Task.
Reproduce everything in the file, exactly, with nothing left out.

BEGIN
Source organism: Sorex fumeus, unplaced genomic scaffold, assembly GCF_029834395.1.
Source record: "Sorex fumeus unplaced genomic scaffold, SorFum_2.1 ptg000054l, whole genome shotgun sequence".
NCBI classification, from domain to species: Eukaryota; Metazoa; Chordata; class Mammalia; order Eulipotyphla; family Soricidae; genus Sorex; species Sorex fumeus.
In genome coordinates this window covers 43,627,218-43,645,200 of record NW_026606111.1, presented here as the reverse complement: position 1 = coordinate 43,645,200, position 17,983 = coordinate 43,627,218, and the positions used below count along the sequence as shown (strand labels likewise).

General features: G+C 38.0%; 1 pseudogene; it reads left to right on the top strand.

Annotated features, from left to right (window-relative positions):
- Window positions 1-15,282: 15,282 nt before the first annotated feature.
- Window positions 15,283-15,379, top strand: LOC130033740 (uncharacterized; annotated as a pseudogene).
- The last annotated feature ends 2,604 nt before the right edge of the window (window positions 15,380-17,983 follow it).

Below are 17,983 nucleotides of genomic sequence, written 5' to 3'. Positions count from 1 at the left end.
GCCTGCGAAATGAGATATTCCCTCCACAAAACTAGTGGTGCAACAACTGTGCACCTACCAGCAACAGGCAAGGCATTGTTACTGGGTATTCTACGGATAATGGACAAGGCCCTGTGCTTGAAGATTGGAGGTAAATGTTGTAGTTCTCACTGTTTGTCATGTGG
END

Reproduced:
Source organism: Sorex fumeus, unplaced genomic scaffold, assembly GCF_029834395.1.
Source record: "Sorex fumeus unplaced genomic scaffold, SorFum_2.1 ptg000054l, whole genome shotgun sequence".
NCBI classification, from domain to species: Eukaryota; Metazoa; Chordata; class Mammalia; order Eulipotyphla; family Soricidae; genus Sorex; species Sorex fumeus.
In genome coordinates this window covers 43,627,218-43,645,200 of record NW_026606111.1, presented here as the reverse complement: position 1 = coordinate 43,645,200, position 17,983 = coordinate 43,627,218, and the positions used below count along the sequence as shown (strand labels likewise).

General features: G+C 38.0%; 1 pseudogene; it reads left to right on the top strand.

Annotated features, from left to right (window-relative positions):
- Window positions 1-15,282: 15,282 nt before the first annotated feature.
- Window positions 15,283-15,379, top strand: LOC130033740 (uncharacterized; annotated as a pseudogene).
- The last annotated feature ends 2,604 nt before the right edge of the window (window positions 15,380-17,983 follow it).

Below are 17,983 nucleotides of genomic sequence, written 5' to 3'. Positions count from 1 at the left end.
GCCTGCGAAATGAGATATTCCCTCCACAAAACTAGTGGTGCAACAACTGTGCACCTACCAGCAACAGGCAAGGCATTGTTACTGGGTATTCTACGGATAATGGACAAGGCCCTGTGCTTGAAGATTGGAGGTAAATGTTGTAGTTCTCACTGTTTGTCATGTGG